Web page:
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P is not a subspace of R3. Why?

  • Thread starter dcramps
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  • #1
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Homework Statement


P={(x,y,z)|x+2y+z=6}, a plane in R3. P is not a subspace of R3. Why?

Homework Equations


See below.

The Attempt at a Solution


I am really quite confused here.

My text says:
"A subset W of a vector space V is called a subspace of V if W is itself a vector space under the addition and scalar multiplication defined on V"
and goes on to say that the only axioms that need verification are:
(a) If u and v are vectors in W, then u+v is in W.
(b) If k is any scalar and u is any vector in W, then ku is in W.

So from here...I'm a bit confused. Where does this x+2y+z=6 come in to play? I'm really quite lost and cannot find any relevant examples in my text.
 

Answers and Replies

  • #2
446
1


Homework Statement


P={(x,y,z)|x+2y+z=6}, a plane in R3. P is not a subspace of R3. Why?

Homework Equations


See below.

The Attempt at a Solution


I am really quite confused here.

My text says:
"A subset W of a vector space V is called a subspace of V if W is itself a vector space under the addition and scalar multiplication defined on V"
and goes on to say that the only axioms that need verification are:
(a) If u and v are vectors in W, then u+v is in W.
(b) If k is any scalar and u is any vector in W, then ku is in W.

So from here...I'm a bit confused. Where does this x+2y+z=6 come in to play? I'm really quite lost and cannot find any relevant examples in my text.

Hi dcramps :smile:

I'm learning linear algebra by myself , and i'll try to help you to the best of my ability.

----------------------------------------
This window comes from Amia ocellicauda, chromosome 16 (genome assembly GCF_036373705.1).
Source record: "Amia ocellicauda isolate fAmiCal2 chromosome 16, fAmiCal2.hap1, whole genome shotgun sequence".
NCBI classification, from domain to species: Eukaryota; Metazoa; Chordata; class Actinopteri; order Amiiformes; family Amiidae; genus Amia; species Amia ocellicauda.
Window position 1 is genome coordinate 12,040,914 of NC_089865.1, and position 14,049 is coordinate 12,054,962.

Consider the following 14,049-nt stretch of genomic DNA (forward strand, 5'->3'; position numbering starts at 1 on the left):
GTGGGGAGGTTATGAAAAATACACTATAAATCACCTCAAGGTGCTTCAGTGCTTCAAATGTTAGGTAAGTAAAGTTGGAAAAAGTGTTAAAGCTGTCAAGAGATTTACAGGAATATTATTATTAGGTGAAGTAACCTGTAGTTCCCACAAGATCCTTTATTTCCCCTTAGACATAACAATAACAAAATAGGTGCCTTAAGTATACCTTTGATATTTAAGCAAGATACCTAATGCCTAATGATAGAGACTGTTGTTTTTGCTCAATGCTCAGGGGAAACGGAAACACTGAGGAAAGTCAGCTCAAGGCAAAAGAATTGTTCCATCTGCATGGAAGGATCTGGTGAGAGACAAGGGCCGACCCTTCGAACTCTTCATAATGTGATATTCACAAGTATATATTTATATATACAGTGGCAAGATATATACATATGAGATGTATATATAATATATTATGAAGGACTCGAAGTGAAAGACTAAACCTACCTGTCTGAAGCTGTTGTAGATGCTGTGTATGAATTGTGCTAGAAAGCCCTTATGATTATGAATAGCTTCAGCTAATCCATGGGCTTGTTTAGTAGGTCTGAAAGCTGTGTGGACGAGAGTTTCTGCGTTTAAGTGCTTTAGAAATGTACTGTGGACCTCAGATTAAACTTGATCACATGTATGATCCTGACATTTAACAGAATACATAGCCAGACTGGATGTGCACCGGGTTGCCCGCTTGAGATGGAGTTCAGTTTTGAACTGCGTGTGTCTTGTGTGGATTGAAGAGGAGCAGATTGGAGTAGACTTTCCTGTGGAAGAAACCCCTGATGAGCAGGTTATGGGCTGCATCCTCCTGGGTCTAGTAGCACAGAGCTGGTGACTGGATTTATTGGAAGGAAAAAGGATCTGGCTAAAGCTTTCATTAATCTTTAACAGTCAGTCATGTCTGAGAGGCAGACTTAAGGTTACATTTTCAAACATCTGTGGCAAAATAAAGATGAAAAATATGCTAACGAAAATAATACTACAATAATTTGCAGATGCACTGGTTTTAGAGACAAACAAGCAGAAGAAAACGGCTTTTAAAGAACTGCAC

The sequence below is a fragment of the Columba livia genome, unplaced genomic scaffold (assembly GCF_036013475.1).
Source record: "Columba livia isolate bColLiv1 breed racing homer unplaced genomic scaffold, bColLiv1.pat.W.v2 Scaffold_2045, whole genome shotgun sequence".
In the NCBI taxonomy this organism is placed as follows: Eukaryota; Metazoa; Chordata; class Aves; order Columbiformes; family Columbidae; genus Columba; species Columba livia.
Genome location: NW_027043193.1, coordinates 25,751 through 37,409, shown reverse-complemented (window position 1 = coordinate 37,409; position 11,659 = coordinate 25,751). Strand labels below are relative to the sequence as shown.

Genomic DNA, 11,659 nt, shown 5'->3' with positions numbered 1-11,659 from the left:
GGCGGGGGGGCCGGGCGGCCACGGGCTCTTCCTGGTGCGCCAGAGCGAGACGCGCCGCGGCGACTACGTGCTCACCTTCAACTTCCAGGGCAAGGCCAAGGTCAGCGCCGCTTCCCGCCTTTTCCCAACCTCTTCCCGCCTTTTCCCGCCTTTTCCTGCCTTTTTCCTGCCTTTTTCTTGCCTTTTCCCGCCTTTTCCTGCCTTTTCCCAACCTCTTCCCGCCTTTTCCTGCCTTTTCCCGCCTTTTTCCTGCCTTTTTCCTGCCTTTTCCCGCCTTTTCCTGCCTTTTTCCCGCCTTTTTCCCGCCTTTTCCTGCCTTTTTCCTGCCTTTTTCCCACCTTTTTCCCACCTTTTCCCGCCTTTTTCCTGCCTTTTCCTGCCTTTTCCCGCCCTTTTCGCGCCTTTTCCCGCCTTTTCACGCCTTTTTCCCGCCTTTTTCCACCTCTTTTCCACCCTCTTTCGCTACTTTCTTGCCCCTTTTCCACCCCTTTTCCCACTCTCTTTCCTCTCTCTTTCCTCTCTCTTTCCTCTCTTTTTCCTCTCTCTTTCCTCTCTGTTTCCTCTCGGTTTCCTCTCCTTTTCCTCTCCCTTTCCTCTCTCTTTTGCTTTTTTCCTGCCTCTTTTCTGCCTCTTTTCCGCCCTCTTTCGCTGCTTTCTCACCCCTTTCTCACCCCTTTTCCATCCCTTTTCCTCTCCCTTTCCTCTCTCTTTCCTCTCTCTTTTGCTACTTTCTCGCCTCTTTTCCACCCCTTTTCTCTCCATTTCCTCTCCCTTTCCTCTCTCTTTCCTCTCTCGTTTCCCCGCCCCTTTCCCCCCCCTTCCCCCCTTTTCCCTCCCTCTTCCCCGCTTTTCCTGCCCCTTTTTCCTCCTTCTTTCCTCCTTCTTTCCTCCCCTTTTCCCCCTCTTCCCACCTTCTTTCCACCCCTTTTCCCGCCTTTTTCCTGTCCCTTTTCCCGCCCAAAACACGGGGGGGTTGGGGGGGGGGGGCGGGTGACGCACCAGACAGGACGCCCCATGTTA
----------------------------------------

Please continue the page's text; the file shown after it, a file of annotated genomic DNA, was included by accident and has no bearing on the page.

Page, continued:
If P is a subspace of [tex]R^{3}[/tex] what should be satisfied?
[Hint: It must passes through what?]
 
  • #3
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This is a bit of a guess here, since I am a bit confused on the whole thing still, but I believe it must pass through the origin, and since it states x+2y+z=6, that is not satisfied...?
 
  • #4
33,162
4,846


Right, the origin is not in the plane, which means that set P does not include (0, 0, 0). There are a couple of other requirements for P to be a subspace of R3, but since this one failed, there's no need to check the others.
 
  • #5
446
1


Right, the origin is not in the plane, which means that set P does not include (0, 0, 0). There are a couple of other requirements for P to be a subspace of R3, but since this one failed, there's no need to check the others.
Just to make a clearer picture for dcramps , when we say it must pass through the origin it must satisfy the equation of having x,y,z=0 , hence the equation of your plane would be 0+0+0=6 => 0=6 which is absurd. Therefore , we could have the plane passing through the origin and fail to satisfy the criteria of a subspace. :biggrin:
 
  • #6
33,162
4,846


Just to make a clearer picture for dcramps , when we say it must pass through the origin it must satisfy the equation of having x,y,z=0 , hence the equation of your plane would be 0+0+0=6 => 0=6 which is absurd. Therefore , we could have the plane passing through the origin and fail to satisfy the criteria of a subspace. :biggrin:
I'm not sure this is a clearer picture...
 
  • #7
43
0


Both answers were helpful. I do have another question though, since the solution given did not mention the origin. The solution to the question I asked above is:

(x+x') + 2(y+y') + (z+z') = (x+2y+z) + (x'+2y'+z') = 6 + 6 = 12
thus
(x+x') + 2(y+y') + (z+z') is not in P, and so P is not a subspace of R3

I don't understand why it isn't. Because it's 12? Huh?
 
  • #8
statdad
Homework Helper
1,495
35


The text's solution shows that if you take two points that are on the plane and "add them" the result is not in the plane (because of the 12) - the set of points in the plane is not closed under addition.
 
  • #9
33,162
4,846


If (x, y, z) is in P, then x + 2y + z = 6.
If (x', y', z') is in P, then x' + 2y' + z' = 6.

Now let's check whether (x, y, z) + (x', y', z') is in P.

If so, then (x + x', y + y', z + z') is in P, since (x, y, z) + (x', y', z') = (x + x', y + y', z + z').

(x + x', y + y', z + z') is in P provided that x + x' + 2y + 2y' + z + z' = 6. But x + x' + 2y + 2y' + z + z' = x + 2y + z + x' + 2y' + z' = 6 + 6 = 12, from previous work.
So x + x' + 2y + 2y' + z + z' [itex]\neq[/itex] 6, hence (x + x', y + y', z + z') is NOT in P.

If (x, y, z) + (x', y', z') = (x + x', y + y', z + z') is in P. If so, then x + x' + 2(y + y') + z + z' = 6.

But we've already seen that

(x, y, z) + (x', y', z')
 

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